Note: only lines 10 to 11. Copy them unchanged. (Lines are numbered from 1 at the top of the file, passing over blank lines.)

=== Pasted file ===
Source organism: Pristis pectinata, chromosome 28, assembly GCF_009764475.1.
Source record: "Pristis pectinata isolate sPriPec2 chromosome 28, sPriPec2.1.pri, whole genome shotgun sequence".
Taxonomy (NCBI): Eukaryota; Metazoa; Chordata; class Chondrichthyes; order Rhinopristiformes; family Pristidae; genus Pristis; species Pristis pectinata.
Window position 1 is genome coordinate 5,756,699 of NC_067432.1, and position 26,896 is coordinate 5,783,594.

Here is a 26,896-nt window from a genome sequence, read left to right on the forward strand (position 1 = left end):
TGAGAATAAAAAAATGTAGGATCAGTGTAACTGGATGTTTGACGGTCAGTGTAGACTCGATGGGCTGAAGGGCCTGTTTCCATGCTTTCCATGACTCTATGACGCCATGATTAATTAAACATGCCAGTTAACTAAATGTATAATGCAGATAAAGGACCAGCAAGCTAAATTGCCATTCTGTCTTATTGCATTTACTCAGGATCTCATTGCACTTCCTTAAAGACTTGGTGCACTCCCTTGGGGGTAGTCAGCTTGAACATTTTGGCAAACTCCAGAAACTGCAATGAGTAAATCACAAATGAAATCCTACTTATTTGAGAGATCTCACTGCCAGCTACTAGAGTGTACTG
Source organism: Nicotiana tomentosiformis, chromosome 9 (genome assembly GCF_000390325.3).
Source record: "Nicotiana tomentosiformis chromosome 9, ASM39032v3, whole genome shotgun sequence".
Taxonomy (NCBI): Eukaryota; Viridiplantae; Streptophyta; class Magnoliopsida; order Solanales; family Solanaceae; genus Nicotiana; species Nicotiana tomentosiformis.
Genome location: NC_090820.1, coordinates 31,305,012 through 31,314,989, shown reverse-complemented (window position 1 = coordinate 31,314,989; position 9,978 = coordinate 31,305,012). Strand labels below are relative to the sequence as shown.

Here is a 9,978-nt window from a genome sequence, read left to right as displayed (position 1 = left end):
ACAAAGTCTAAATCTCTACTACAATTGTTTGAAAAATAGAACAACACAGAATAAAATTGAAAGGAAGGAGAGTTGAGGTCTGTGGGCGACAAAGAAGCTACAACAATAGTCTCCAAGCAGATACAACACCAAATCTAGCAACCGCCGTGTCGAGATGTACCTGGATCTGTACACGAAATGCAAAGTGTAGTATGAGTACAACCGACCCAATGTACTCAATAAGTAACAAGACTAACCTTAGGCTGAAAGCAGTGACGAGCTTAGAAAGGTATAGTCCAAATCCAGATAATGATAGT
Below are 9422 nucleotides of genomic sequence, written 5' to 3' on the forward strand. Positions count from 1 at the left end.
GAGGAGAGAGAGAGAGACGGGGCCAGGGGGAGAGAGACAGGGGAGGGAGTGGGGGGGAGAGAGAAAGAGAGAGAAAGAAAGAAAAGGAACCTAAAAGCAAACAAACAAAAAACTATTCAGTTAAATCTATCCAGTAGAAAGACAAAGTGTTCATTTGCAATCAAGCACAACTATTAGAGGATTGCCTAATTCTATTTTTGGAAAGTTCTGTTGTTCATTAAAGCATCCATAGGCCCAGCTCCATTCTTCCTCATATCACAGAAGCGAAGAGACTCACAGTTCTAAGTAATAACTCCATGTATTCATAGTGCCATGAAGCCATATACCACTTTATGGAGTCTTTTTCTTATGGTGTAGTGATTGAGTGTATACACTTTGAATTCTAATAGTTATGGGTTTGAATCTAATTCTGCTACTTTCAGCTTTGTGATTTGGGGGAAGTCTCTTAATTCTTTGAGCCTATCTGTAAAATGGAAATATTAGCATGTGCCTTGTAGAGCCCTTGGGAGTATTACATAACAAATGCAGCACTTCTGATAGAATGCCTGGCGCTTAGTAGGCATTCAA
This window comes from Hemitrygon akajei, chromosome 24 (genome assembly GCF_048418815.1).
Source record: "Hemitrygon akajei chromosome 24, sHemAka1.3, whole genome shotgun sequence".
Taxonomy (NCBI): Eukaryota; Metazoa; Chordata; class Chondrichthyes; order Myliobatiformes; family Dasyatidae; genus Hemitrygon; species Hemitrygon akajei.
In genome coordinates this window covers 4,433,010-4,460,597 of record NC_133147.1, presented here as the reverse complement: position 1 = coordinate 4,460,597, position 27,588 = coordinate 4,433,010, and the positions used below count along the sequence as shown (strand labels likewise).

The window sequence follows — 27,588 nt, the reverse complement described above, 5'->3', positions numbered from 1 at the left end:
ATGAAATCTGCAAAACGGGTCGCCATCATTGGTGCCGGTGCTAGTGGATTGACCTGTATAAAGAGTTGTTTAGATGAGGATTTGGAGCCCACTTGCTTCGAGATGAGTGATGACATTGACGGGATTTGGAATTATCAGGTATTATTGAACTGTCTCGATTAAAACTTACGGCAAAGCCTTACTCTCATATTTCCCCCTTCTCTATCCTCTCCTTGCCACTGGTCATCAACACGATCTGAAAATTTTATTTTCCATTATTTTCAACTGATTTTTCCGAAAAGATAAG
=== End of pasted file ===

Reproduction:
Genome location: NC_090820.1, coordinates 31,305,012 through 31,314,989, shown reverse-complemented (window position 1 = coordinate 31,314,989; position 9,978 = coordinate 31,305,012). Strand labels below are relative to the sequence as shown.

Here is a 9,978-nt window from a genome sequence, read left to right as displayed (position 1 = left end):